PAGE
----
When I broke the news back in July about the anti-Israeli clause in the cable car sponsorship contract – a contract Transport for London had refused for 2 years to publish – the TfL press office worked hard to pour scorn on the story and claim it was all simply a misunderstanding on my part.
But emails between cable car boss Danny Price and redacted persons within Emirates show that internally TfL and, as I knew at the time, City Hall understood the revelation was actually very serious.
24 hours after my story first ran, Price told Emirates that: “The Mayors office and TfL are predicting a significant fall out over the Conflicting Person clause and see this as a very urgent issue.”
But why were TfL expecting such a fuss if it was just one journalist’s inability to read? As we know, the clause was picked on by other UK and international press, all of whom presumably read the contract and formed their own independent view that it said exactly what I reported it said.
Two days later, following further discussions with the Mayor’s office, Price told Emirates that clause 6.5, which prevented London’s freely elected Mayor or TfL from criticising Emirates, its unelected and repressive government or Royal families, would also have to go.
This was, he said, because “certain members of the media and public figures have chosen to misrepresent” it:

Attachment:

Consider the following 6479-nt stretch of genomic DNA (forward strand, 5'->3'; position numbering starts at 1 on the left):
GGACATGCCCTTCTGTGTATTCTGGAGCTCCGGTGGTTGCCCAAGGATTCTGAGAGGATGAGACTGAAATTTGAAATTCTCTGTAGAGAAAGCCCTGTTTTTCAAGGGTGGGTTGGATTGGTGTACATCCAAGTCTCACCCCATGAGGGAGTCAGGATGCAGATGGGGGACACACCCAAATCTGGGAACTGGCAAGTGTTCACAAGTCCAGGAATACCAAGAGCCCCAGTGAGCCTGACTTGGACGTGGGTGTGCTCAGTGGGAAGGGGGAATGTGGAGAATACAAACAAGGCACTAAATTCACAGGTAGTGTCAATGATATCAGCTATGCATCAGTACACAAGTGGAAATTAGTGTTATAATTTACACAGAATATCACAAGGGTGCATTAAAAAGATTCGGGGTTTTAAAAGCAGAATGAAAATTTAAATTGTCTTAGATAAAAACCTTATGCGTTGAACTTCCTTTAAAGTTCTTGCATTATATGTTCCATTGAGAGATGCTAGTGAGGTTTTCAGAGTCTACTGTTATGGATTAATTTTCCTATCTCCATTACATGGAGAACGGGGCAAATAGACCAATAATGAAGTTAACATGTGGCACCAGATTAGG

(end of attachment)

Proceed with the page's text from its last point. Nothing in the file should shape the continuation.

To the best of my knowledge, TfL have never explained how else we’re meant to understand a clause which says:
True to its word, TfL sent Emirates a reworded clause which removed all mention of owners, Royal families and Governments.
But – and remember here that all concerns were apparently only a misunderstanding on the part of London’s media – Emirates tried to insert a line preventing criticism of “the owner of the Sponsor”:
By now TfL had endured four days of negative coverage questioning how they’d ever agreed to the original clauses in the first place.
This seems to have helped them decide against agreeing to Emirates’ request because a senior official at Docklands Light Railway, a TfL company and legal owners of the cable car, told Emirates:
On July 24th, after correspondence between TfL and their lawyers, Price sent a further email:
But it appears the promise that TfL would “never, ever” criticise the UAE was insufficient and negotiations apparently continued.
Later that same day, the DLR official told Emirates’ legal advisors:
Why was TfL suddenly playing hardball with a company with which it had previously agreed such troublesome and inappropriate clauses?
The penultimate paragraph explains all:
A wave of negative coverage, which for the record I’m proud to have been part of, meant that clauses which should never have been agreed to were removed from a document TfL did its utmost not to publish.
TfL originally wanted to brush this off as a row stoked by my twisting of the original contract. But the truth is this episode was caused entirely by its own ineptitude and hubris.
Instead of blaming the media, TfL’s well-paid officer class needs to man-up and accept responsibility for their own screw-ups.
PS: Congratulations to the TfL legal team who, despite being unable to understand the contracts it negotiates, have been awarded the Legal 500 UK 2013 award for in-house team of the year in the field of transport.